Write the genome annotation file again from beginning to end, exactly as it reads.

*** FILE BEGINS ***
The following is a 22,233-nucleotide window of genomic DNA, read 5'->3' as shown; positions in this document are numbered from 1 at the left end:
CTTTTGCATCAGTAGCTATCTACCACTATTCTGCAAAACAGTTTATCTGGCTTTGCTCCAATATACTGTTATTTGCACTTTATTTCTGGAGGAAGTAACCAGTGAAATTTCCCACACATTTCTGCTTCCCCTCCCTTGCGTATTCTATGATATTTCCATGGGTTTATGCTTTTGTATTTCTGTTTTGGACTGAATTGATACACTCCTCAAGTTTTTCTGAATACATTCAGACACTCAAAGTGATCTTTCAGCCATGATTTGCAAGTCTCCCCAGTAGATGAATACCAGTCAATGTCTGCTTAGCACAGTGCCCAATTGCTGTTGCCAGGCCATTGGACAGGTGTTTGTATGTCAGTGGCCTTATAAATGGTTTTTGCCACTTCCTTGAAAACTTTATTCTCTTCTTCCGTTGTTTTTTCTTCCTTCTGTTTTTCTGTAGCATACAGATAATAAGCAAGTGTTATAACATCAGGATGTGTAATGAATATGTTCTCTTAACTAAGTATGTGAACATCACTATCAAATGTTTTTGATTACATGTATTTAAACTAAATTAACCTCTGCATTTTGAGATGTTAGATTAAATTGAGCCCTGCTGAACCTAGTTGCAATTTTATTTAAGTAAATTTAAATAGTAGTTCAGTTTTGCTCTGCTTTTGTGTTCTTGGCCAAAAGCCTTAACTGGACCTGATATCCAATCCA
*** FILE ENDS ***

The following is a 22,233-nucleotide window of genomic DNA, read 5'->3' as shown; positions in this document are numbered from 1 at the left end:
CTTTTGCATCAGTAGCTATCTACCACTATTCTGCAAAACAGTTTATCTGGCTTTGCTCCAATATACTGTTATTTGCACTTTATTTCTGGAGGAAGTAACCAGTGAAATTTCCCACACATTTCTGCTTCCCCTCCCTTGCGTATTCTATGATATTTCCATGGGTTTATGCTTTTGTATTTCTGTTTTGGACTGAATTGATACACTCCTCAAGTTTTTCTGAATACATTCAGACACTCAAAGTGATCTTTCAGCCATGATTTGCAAGTCTCCCCAGTAGATGAATACCAGTCAATGTCTGCTTAGCACAGTGCCCAATTGCTGTTGCCAGGCCATTGGACAGGTGTTTGTATGTCAGTGGCCTTATAAATGGTTTTTGCCACTTCCTTGAAAACTTTATTCTCTTCTTCCGTTGTTTTTTCTTCCTTCTGTTTTTCTGTAGCATACAGATAATAAGCAAGTGTTATAACATCAGGATGTGTAATGAATATGTTCTCTTAACTAAGTATGTGAACATCACTATCAAATGTTTTTGATTACATGTATTTAAACTAAATTAACCTCTGCATTTTGAGATGTTAGATTAAATTGAGCCCTGCTGAACCTAGTTGCAATTTTATTTAAGTAAATTTAAATAGTAGTTCAGTTTTGCTCTGCTTTTGTGTTCTTGGCCAAAAGCCTTAACTGGACCTGATATCCAATCCA